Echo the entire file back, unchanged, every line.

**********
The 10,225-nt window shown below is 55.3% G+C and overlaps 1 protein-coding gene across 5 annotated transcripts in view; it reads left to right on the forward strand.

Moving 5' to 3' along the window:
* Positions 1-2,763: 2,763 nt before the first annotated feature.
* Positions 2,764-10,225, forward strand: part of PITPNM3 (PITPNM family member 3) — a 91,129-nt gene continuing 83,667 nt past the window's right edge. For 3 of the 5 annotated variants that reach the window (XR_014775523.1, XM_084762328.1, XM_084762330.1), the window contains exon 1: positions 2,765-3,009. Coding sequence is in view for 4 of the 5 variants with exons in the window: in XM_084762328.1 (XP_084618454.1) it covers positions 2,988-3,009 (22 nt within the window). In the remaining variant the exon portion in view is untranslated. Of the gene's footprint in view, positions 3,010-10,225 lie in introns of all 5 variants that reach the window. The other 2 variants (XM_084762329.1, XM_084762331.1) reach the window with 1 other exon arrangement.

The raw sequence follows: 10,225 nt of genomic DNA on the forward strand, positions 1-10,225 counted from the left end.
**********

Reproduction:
The 10,225-nt window shown below is 55.3% G+C and overlaps 1 protein-coding gene across 5 annotated transcripts in view; it reads left to right on the forward strand.

Moving 5' to 3' along the window:
* Positions 1-2,763: 2,763 nt before the first annotated feature.
* Positions 2,764-10,225, forward strand: part of PITPNM3 (PITPNM family member 3) — a 91,129-nt gene continuing 83,667 nt past the window's right edge. For 3 of the 5 annotated variants that reach the window (XR_014775523.1, XM_084762328.1, XM_084762330.1), the window contains exon 1: positions 2,765-3,009. Coding sequence is in view for 4 of the 5 variants with exons in the window: in XM_084762328.1 (XP_084618454.1) it covers positions 2,988-3,009 (22 nt within the window). In the remaining variant the exon portion in view is untranslated. Of the gene's footprint in view, positions 3,010-10,225 lie in introns of all 5 variants that reach the window. The other 2 variants (XM_084762329.1, XM_084762331.1) reach the window with 1 other exon arrangement.

The raw sequence follows: 10,225 nt of genomic DNA on the forward strand, positions 1-10,225 counted from the left end.